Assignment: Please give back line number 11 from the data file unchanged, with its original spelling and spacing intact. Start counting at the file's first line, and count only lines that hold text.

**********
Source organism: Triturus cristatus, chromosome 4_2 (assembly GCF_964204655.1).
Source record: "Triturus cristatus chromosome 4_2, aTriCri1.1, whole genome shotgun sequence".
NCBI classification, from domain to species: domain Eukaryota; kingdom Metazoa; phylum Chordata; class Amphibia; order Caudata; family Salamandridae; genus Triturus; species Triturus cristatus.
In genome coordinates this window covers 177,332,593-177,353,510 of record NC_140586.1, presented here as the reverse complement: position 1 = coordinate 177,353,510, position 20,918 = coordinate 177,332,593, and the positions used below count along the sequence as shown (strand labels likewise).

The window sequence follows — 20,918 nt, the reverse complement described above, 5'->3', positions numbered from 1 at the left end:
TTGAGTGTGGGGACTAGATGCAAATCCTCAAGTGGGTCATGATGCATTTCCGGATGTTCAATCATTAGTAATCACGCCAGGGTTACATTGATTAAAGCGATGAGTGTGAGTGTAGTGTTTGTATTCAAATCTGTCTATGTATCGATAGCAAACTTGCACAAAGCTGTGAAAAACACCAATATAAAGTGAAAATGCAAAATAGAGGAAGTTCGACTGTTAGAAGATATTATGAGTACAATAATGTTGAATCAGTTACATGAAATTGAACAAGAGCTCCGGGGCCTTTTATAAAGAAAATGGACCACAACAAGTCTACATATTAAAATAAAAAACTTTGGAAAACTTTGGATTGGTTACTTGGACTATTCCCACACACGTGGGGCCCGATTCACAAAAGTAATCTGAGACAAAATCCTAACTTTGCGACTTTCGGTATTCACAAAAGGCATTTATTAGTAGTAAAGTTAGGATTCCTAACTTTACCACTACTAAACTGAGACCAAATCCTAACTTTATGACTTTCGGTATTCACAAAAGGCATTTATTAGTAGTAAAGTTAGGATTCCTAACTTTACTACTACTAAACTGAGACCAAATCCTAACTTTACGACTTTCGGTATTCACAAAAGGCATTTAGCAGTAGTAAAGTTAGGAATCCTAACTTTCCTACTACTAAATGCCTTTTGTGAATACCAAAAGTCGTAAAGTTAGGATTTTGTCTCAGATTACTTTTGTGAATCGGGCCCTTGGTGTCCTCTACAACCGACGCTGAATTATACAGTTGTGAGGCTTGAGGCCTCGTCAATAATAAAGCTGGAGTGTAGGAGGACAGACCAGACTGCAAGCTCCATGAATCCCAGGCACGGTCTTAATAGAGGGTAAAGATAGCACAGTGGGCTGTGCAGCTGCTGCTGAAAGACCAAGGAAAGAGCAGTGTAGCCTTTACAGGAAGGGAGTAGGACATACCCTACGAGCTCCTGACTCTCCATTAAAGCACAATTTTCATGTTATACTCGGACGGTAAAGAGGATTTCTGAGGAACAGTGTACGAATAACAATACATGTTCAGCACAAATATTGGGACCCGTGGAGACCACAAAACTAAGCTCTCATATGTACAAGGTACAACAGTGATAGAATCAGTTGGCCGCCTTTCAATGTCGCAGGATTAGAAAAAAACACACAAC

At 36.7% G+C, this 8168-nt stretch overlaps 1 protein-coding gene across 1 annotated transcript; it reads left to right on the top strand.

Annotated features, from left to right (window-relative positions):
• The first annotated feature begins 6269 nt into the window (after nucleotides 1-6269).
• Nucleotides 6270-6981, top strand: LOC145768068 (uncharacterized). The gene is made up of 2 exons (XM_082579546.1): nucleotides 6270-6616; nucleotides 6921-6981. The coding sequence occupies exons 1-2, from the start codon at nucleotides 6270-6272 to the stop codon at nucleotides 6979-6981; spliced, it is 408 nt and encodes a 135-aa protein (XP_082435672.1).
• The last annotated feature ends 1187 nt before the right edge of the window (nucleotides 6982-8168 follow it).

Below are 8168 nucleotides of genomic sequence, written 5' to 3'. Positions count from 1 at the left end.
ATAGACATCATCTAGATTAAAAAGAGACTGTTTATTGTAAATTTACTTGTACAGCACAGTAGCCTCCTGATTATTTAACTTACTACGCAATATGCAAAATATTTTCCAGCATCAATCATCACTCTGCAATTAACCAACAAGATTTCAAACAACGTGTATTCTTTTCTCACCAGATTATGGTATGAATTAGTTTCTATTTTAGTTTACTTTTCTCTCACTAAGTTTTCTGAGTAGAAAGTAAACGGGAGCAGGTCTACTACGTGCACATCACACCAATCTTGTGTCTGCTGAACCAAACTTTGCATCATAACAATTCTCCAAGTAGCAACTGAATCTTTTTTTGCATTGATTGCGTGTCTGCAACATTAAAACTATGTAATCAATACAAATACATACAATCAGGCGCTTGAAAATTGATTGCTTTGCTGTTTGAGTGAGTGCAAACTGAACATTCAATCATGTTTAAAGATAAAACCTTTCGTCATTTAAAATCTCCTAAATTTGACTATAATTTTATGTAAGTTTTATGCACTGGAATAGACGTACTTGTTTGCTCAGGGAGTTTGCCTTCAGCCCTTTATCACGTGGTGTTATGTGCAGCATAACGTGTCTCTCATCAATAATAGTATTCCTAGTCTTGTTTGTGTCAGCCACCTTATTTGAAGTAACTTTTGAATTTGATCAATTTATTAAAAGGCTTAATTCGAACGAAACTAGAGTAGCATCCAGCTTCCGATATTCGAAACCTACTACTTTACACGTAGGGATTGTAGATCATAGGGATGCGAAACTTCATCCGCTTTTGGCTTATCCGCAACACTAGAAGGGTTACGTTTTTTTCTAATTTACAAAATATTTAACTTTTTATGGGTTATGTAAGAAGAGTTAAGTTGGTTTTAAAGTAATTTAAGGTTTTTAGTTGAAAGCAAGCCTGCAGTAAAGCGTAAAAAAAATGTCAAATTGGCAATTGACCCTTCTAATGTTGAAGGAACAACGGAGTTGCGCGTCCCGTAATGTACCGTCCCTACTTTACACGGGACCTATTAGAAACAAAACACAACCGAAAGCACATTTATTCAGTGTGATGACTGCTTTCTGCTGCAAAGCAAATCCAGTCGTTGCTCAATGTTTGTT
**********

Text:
• The last annotated feature ends 1187 nt before the right edge of the window (nucleotides 6982-8168 follow it).